by Chris Cooke

(Editor's Note: Chris Cooke is a totally blind naturopathic physician.)

Is your information really private? What challenges do you face as a visually impaired consumer? Congress enacted HIPAA, the Health Information Portability Authorization Act, to safeguard patients protected health information. As yet, it has not addressed the privacy of visually impaired patients whose information is often not all that private. In this article, Ill talk about what HIPAA is and what your patient rights are under this act. In the next article, Ill talk about ways to lobby for access to your own health information, and ways to make your experience filling out forms more accessible and confidential.

Medical professionals are required to keep your private health information secure. What qualifies as Protected Health Information (PHI)? This includes identifying information such as name, Social Security number, birth date, address, phone numbers, health or medical record number, e-mail address, and photo ID. This is anything that would potentially connect you with the health information in question. It can be disclosed:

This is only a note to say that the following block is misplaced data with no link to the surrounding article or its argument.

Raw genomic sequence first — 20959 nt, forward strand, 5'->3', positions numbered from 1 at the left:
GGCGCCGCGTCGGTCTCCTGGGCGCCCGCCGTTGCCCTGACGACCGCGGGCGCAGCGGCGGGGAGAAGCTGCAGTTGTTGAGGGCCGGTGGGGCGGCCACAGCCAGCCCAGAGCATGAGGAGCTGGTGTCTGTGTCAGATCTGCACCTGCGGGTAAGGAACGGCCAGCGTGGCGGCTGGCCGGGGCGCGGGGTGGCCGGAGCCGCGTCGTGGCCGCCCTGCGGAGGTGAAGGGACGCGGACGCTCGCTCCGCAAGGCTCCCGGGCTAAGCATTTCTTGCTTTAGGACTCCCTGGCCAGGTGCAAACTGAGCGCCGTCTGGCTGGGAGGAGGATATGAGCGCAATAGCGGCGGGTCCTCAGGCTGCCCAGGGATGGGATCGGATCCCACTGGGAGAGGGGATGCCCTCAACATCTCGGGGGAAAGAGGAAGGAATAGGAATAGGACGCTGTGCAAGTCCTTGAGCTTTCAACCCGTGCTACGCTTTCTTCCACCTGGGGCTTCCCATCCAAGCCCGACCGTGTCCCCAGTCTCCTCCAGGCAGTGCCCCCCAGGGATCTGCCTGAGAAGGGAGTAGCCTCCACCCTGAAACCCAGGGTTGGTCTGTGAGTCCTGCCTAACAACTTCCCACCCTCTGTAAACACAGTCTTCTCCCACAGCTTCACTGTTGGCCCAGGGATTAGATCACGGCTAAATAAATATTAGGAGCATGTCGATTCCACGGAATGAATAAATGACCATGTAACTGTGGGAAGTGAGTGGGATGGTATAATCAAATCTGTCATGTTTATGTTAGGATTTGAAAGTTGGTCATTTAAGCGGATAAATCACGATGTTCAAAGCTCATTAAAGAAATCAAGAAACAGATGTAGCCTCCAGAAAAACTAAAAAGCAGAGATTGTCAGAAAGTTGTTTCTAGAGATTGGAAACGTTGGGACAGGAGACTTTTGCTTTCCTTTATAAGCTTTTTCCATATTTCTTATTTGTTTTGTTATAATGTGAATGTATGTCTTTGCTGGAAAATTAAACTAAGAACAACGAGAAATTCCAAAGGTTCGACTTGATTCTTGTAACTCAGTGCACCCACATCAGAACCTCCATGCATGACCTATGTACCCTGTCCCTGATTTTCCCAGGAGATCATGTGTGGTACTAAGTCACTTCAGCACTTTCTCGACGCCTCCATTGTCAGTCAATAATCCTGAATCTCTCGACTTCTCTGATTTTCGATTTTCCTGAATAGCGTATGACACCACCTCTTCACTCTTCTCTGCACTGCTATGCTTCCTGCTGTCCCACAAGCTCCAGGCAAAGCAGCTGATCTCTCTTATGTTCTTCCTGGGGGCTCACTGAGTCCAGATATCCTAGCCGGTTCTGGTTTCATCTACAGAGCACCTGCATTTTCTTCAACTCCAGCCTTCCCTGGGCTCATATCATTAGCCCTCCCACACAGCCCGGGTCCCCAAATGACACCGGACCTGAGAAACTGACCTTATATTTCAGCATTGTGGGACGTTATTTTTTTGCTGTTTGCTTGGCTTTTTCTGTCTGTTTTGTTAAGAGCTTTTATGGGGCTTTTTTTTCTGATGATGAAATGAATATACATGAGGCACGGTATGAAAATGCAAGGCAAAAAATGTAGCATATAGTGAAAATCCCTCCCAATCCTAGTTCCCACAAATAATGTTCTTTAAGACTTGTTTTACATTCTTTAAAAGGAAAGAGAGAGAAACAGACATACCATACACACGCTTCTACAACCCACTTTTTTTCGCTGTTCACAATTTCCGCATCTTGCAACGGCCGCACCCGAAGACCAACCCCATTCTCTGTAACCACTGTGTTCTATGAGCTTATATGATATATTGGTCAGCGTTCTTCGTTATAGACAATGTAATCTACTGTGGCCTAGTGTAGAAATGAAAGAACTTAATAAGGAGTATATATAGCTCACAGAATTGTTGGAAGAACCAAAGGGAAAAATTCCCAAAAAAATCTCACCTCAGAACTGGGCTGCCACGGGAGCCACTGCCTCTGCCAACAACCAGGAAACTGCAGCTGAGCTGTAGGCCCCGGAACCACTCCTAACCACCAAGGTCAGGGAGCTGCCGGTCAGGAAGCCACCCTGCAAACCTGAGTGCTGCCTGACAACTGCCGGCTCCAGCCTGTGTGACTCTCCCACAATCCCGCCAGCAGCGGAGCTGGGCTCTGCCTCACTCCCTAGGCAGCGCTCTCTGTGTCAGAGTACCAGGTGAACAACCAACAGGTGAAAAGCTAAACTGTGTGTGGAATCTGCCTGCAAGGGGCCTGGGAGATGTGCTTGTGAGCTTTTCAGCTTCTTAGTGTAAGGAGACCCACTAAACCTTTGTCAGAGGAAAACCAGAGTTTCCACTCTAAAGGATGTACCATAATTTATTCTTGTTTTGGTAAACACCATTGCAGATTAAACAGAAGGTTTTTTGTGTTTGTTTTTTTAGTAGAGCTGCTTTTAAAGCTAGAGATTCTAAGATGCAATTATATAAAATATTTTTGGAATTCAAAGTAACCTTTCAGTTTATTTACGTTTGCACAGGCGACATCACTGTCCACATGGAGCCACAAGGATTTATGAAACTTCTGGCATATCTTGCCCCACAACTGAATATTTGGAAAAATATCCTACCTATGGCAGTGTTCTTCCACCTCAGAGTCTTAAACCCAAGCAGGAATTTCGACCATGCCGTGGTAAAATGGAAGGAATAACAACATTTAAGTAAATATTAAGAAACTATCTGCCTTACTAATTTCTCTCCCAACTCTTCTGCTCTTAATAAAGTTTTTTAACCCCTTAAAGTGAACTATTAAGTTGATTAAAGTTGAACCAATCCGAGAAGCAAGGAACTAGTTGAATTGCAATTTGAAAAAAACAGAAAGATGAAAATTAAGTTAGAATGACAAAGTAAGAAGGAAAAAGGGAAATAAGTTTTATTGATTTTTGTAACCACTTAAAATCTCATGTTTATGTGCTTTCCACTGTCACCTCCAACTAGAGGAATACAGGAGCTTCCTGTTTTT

- When you ask for a copy, and you have the right to receive one;

- For the purposes of treatment, payment, health care operations, or research;

- For mandatory reporting in the case of certain diseases, for instance;

- With an authorization signed by you for the purposes of research.

You have the right to:

- Inspect your protected information (held in the designated record set) and receive a copy of it;

- Request amendments to your PHI (held in the designated record set);

- Request restrictions of the uses and disclosures of your PHI;

- Request copies of your PHI via alternative means (fax, e-mail) or at alternate locations (home, office);

- Obtain a list of who has received disclosures of protected health information made in the last six years; and

- Receive a notice of the medical providers privacy practices.

This last set of rights poses special challenges for those who cannot easily read and examine health information. Did you know that your medical provider has a HIPAA privacy policy? You have probably signed it without fully knowing what it says. For this reason, it is good to know about your protected health information and your rights to access.

Have you gone to a doctors appointment and encountered forms that were not in an accessible format? Did you have to give your information to someone in a public place and found that uncomfortable? Perhaps you have wondered about your health record, test results, and how to access these as a visually impaired patient.

Stay tuned for the next article where we'll explore ways of navigating these challenges.

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